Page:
Cinema Journal, 40, 3, Spring, 2001

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Front Matter
A Cultural Approach to Television Genre Theory, 3-24
Jason Mittell
Abstract: This essay argues that genres are cultural categories that surpass the boundaries of media texts and operate within industry, audience, and cultural practices as well. Offering a television-specific approach, the article explores media genres by incorporating contemporary cultural theory and exemplifying its discursive approach with a brief case study.
The Genre Film as Booby Trap: 1970s Genre Bending and "The French Connection", 25-46
Todd Berliner
Abstract: Genre-bending films rely on viewers' habitual responses to generic codes, misleading audiences into expecting conventional outcomes. "The French Connection" (1971) exploits spectators' expectations of police-detective-film formulas and thereby catches viewers offguard, creating a more unsettling experience than the genre traditionally provides.
"No One Knows You're Black!": "Six Degrees of Separation" and the Buddy Formula, 47-68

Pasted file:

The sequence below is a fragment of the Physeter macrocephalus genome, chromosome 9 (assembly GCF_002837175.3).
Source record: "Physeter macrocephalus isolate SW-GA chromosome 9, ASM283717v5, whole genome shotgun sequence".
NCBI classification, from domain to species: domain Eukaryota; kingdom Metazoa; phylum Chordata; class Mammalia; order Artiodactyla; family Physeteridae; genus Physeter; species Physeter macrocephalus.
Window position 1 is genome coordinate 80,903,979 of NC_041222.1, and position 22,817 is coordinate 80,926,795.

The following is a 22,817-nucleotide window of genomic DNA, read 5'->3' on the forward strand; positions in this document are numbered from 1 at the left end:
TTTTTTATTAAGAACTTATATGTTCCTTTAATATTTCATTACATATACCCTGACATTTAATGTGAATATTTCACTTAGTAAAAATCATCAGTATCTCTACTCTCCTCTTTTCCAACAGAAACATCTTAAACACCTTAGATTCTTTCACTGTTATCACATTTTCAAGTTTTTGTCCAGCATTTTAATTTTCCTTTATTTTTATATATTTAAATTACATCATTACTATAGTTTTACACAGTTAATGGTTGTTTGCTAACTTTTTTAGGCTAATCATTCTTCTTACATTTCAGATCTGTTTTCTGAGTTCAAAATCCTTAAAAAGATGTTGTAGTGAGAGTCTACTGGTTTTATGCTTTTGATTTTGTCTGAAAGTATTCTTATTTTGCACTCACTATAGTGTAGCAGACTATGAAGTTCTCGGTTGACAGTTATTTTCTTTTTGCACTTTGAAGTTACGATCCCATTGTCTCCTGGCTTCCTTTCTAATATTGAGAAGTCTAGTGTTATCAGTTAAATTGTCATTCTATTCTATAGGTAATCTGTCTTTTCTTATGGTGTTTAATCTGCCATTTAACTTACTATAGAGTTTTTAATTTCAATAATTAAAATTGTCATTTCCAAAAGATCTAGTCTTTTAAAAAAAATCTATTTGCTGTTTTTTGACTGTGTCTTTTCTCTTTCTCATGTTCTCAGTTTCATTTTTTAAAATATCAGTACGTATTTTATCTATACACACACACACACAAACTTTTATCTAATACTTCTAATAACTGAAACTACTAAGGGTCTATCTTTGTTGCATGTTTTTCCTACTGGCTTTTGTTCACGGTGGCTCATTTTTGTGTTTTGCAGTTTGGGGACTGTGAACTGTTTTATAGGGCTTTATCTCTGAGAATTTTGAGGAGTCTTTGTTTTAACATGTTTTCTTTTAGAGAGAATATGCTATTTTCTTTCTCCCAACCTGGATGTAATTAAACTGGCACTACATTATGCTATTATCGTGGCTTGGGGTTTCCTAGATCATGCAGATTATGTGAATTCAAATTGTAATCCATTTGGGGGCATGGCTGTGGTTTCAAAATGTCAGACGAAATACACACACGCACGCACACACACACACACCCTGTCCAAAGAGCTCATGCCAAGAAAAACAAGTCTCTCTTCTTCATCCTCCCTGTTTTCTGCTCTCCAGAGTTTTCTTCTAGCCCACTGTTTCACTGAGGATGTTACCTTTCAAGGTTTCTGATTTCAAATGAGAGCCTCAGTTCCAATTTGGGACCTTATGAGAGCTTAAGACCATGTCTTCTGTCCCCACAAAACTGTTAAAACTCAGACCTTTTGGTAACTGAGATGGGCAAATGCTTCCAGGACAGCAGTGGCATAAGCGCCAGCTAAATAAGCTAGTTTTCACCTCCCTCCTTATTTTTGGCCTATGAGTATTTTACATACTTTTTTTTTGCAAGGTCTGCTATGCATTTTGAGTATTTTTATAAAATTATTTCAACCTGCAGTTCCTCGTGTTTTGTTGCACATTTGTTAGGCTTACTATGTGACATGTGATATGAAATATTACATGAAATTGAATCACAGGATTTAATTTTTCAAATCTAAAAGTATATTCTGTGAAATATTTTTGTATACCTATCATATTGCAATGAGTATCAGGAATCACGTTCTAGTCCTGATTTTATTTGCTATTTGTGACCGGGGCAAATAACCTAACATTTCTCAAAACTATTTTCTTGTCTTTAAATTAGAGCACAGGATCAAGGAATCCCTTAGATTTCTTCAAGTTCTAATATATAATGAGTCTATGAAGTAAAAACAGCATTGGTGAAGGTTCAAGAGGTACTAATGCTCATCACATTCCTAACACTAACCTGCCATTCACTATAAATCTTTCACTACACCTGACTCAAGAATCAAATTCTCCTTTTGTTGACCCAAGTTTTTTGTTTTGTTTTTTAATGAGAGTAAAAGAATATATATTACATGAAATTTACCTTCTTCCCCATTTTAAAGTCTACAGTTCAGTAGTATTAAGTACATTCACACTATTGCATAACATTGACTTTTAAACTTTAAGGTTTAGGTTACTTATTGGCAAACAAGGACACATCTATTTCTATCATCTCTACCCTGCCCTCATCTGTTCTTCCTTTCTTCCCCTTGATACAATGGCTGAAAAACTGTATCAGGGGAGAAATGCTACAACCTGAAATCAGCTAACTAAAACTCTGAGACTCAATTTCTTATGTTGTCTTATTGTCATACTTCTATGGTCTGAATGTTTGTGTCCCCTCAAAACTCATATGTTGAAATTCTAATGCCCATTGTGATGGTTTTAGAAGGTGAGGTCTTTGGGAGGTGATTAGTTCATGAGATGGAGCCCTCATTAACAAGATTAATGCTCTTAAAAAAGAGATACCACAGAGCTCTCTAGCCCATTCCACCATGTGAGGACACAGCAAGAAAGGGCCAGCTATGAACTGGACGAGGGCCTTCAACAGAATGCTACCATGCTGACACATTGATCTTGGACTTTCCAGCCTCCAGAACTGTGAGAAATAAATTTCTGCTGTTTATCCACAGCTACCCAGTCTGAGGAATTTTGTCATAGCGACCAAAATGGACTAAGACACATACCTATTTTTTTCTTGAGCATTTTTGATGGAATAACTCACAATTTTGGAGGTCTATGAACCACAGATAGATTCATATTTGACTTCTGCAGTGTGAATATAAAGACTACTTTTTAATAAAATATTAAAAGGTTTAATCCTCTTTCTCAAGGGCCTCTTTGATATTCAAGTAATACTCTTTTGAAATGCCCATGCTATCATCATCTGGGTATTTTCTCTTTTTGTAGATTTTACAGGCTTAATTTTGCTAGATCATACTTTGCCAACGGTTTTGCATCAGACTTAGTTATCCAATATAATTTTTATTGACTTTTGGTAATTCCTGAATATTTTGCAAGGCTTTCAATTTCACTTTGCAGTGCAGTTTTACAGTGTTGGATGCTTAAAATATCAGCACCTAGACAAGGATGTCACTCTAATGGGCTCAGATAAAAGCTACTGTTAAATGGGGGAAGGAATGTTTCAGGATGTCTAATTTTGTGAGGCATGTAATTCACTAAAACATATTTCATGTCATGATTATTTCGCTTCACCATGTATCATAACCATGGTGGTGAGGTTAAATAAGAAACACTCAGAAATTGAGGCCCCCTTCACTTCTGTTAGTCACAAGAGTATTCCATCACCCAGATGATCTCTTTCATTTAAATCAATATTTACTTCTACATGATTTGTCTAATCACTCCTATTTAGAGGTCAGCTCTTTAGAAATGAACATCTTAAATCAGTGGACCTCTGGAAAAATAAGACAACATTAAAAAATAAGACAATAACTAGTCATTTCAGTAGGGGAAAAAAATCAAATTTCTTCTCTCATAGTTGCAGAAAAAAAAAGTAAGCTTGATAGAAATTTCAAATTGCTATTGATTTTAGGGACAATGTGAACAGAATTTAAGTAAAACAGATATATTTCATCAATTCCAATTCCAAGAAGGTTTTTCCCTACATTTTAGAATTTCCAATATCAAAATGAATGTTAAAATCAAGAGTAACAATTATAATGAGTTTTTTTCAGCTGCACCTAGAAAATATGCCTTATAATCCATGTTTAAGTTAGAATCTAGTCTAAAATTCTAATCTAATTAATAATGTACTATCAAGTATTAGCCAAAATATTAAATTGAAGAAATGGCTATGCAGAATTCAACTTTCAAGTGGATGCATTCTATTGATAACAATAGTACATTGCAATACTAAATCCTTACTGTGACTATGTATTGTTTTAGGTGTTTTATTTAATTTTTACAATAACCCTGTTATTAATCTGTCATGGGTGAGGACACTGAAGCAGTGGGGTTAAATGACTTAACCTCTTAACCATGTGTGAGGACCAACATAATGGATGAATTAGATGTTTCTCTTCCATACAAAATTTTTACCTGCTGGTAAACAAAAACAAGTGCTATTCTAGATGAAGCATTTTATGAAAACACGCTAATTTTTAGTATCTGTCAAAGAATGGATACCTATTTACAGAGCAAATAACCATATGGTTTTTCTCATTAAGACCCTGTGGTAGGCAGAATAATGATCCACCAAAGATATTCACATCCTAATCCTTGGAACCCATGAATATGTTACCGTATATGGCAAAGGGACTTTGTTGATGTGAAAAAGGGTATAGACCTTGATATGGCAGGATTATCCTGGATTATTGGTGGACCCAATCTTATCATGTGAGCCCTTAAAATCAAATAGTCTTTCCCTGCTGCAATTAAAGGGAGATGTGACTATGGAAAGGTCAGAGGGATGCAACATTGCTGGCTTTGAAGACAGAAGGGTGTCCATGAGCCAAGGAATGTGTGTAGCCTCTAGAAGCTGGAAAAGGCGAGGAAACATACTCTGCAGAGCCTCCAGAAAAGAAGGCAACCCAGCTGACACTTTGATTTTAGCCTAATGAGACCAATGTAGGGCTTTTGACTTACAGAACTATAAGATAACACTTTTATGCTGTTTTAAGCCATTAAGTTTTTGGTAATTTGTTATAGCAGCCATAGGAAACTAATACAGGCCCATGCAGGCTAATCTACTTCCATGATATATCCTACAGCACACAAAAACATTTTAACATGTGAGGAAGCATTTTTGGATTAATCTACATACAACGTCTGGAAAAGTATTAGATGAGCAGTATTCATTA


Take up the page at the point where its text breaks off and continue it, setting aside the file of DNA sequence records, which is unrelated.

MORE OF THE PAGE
Jennifer Gillan
Abstract: Fred Schepisi's "Six Degrees of Separation" (1993) is an art-house film that plays with the buddy film formula, highlighting its inconsistencies and its contrived resolutions of complex issues surrounding racial and sexual anxieties and looking relations.
The Naked Truth: "Showgirls" and the Fate of the X/NC-17 Rating, 69-93
Kevin S. Sandler
Abstract: In 1990, the Motion Picture Association of America (MPAA) replaced the X rating with the NC-17 category--No Children 17 and under Admitted. The new designation took effect immediately and was copyrighted so that adult filmmakers--who appropriated the X for pornography in 1968--could no longer unilaterally apply it to their films. MGM/UA's "Henry & June" became the first major studio film to receive the outermost rating since 1979. The NC-17's immediate inheritance of the veneer of the X rating, and the subsequent box-office failure of "Showgirls" (1995), reaffirmed the economic liability of the rating system's adults-only category.
Fighting Films: The Everyday Tactics of World War II Soldiers, 94-112
William Friedman Fagelson
Abstract: American soldiers watching movies near the front lines during World War II talked back to the screen, interacting with the texts and with each other.
Archival News, 113-122
Eric Schaefer, Dan Streible
Professional Notes, 123-130
Paula J. Massood, Anne Morey
Back Matter

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